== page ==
I also sowed dill from two packets each- original bought seed, and my own saved seed, with either end of the trays marked. They all sprouted at same rate. This seed isn't more than a year or two old, I just wanted to see if my saved seed was as viable. Had first accident with seedlings last night- knocked over tray of cilantro. Rescued most of them.
Started more trays on top of the fridge. 2nd sowing! Leaf beet chard, marigolds, golden snap peas, sugar snap peas, webb's wonder lettuce, simpson 'slo-bolt' lettuce, new tokyo bekana, nasturtiums, sweet peas and five kinds of tomatoes- beefsteak, sweet cherry, black cherry, cherokee purple, and saved seed from one large tomato plant a few years back (didn't mark what variety).
Instead of the fermenting method, I had done this simpler thing: rinse the seeds as best able, then just fold into a paper towel and let dry, store in cold. Had read about it a few times. I don't think I can stomach dealing with mold to cleanse tomato seed, so I tried this and now will see if they grow.
Realized belatedly after I was done with all the satisfying work of filling and tamping and misting the trays, that I probably used up trays and seed-starter mix I didn't have to- I could have waited a few weeks and just planted the peas straight into the ground! I got carried away with the sowing task. Well, they have an early start now. I needed two trays for my sweet peas. Kept them separate from the soaking- all the seeds that sank went in the first tray. The floaters in the second. So I'll see if it's true that only the seeds that sink are good. 
All my seedling trays are in use now. Will have to wait until some of the earlier plants are ready for paper pots, to free some up again.

ladybird beetle

Hanging out laundry, found a ladybug on the wicker chair.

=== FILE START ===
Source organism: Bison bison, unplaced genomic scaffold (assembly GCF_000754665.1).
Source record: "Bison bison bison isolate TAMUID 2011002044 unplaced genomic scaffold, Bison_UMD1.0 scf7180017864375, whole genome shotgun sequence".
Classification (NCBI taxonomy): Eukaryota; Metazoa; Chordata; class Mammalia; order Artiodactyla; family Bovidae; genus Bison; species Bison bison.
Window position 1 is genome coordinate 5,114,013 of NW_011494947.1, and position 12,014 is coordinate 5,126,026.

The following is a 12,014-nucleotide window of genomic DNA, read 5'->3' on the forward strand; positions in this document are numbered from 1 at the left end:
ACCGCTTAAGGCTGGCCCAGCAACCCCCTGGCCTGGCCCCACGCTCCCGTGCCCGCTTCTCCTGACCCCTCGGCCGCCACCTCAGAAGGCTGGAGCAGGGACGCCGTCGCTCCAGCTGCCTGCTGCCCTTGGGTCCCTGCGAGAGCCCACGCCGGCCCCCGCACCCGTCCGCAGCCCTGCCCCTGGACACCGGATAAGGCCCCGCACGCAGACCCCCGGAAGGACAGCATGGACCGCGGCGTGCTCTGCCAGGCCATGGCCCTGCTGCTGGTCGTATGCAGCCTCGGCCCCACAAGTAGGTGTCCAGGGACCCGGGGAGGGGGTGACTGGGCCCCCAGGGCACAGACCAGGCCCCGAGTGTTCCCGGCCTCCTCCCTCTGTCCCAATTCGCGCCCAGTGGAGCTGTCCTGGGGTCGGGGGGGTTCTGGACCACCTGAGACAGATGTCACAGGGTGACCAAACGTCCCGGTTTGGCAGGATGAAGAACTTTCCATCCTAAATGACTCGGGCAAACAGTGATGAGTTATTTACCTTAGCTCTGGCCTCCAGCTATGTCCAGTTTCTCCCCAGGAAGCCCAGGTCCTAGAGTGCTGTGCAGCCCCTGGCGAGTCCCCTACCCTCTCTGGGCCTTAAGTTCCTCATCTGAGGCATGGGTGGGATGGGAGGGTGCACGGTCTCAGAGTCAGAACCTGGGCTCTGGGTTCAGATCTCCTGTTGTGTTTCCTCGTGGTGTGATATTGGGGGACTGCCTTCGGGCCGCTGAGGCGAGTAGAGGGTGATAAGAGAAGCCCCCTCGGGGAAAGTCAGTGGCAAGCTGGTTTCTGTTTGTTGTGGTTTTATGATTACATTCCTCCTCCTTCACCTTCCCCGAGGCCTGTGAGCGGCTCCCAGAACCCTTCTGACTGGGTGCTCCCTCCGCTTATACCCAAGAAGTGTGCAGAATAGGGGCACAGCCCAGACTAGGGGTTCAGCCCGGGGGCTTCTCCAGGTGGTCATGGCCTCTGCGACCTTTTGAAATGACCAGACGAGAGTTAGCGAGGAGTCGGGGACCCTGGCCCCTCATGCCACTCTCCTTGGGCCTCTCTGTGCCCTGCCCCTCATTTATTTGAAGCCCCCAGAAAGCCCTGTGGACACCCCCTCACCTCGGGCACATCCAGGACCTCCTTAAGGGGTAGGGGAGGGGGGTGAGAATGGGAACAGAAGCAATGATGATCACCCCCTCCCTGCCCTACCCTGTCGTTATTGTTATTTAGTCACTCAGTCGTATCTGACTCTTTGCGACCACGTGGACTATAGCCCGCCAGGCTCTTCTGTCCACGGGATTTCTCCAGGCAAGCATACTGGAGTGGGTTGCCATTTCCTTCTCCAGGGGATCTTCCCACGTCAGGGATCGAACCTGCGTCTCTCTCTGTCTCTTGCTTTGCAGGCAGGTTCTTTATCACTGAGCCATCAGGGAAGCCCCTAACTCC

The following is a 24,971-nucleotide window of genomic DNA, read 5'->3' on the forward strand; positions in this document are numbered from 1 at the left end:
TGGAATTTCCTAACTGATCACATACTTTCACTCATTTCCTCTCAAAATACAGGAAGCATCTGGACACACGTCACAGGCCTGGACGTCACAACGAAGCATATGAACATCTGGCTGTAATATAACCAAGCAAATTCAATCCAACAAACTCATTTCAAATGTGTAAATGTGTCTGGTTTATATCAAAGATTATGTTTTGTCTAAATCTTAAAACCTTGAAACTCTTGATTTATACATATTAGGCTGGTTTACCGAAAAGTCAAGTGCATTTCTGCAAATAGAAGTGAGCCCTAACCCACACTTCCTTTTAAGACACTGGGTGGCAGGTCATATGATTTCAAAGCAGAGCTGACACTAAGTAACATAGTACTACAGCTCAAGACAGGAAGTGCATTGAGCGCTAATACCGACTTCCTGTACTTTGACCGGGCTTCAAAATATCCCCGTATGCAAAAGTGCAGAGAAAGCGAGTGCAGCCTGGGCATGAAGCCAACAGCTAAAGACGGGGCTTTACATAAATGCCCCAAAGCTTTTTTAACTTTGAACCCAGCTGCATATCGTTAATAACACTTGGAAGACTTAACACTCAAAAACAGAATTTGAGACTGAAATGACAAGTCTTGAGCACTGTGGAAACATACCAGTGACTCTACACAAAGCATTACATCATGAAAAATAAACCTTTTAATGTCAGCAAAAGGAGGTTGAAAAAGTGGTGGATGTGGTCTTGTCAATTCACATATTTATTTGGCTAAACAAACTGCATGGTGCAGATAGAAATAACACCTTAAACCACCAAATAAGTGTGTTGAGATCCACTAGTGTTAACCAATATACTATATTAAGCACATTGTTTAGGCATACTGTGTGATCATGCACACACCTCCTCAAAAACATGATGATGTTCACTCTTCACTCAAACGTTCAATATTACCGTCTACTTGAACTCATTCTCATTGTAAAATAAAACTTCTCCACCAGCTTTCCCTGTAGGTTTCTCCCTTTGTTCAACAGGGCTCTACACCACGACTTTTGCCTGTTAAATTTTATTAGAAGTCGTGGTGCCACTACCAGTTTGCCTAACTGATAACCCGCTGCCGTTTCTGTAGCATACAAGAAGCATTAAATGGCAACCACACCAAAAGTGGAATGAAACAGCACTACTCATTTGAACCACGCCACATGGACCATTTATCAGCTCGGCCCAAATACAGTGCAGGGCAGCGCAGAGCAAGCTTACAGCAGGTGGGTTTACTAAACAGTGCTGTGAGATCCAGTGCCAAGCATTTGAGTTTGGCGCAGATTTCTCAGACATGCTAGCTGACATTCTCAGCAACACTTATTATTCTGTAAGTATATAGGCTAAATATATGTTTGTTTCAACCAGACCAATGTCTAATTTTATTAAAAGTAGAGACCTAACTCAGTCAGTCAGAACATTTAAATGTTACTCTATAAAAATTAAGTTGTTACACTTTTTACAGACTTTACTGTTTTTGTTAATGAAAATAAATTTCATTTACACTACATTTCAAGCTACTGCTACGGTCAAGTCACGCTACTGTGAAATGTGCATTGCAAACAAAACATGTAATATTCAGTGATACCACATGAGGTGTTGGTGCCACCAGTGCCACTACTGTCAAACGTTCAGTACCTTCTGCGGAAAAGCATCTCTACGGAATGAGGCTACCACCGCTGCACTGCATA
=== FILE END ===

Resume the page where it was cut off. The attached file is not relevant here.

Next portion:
Coaxed it onto my hand and moved it
over to a plant
my miniature geranium! because yes the geraniums got to come outside yesterday too-
In the morning bench is on one side of the deck to stay in shade, 
and by afternoon when I move it to the other side, it's warm enough to bring out the geraniums too

24 February 2021

feels like spring

It's going to just touch 60° today. All my little seedlings are out on the table (the greenhouse is scorching!)
I set outside the pot of chives, and brought out from the basement window spot the figs, cuban oregano (how it seems to glow) and bay laurel. 
They're on the lower deck in a shady spot on my wooden bench- will come outside for a week or so on warm days like this to acclimate before I move them to the upper deck in the sun. 
Figs are unfurling their new leaves.
I just learned that an acquaintance of mine passed away two days ago. I do not know the circumstances. I regret that I did not know her very well. She was in the mineralology club with my husband and had visited our home a few times. We had in common a love of plants and traded hostas. I went to her house once- and now I keep thinking of that visit over and over. The conversations we had. How I admired her beautiful ostrich ferns, and the tidy paths she'd built around her house with repurposed brick. I wish I'd known her better or even become friends- I'd always hoped to go back for another visit, and it just never happened. I'm very sad for her family but have never met them. I feel a sense of loss even though we were not close. She once gave me a tiny fern fossil it sits on my bookshelf in a bird's nest that fell in my yard.

23 February 2021

a bit warmer

I cleaned out my mini greenhouse today.
Took out all the deck pots that were stored there, dump the soil all together into the wheelbarrow, mixed it up and sifted out roots, a few weeds and larger bits of bark or sticks with my hands. Stashed the soil in a large pro mix bag, wiped the pots clean and stacked them under the deck. Pleased at how tidy they are- not harboring insects or dug up by the squirrel as in winters past. When it's time to plant my coleus, herbs and other plants for containers, I'll just refill the pots. 

Meanwhile, greenhouse has a full shelf of seedlings! Today it got warm enough the greenhouse heated to near 80° but I couldn't set the baby plants out on the table, there were strong winds. I propped the door open and set some planter drip trays up to block some of the sun, keeping the seedlings from overheating. 
Hard to judge how well that worked- well my trays didn't dry out and the seedlings didn't wilt, so I think it helped.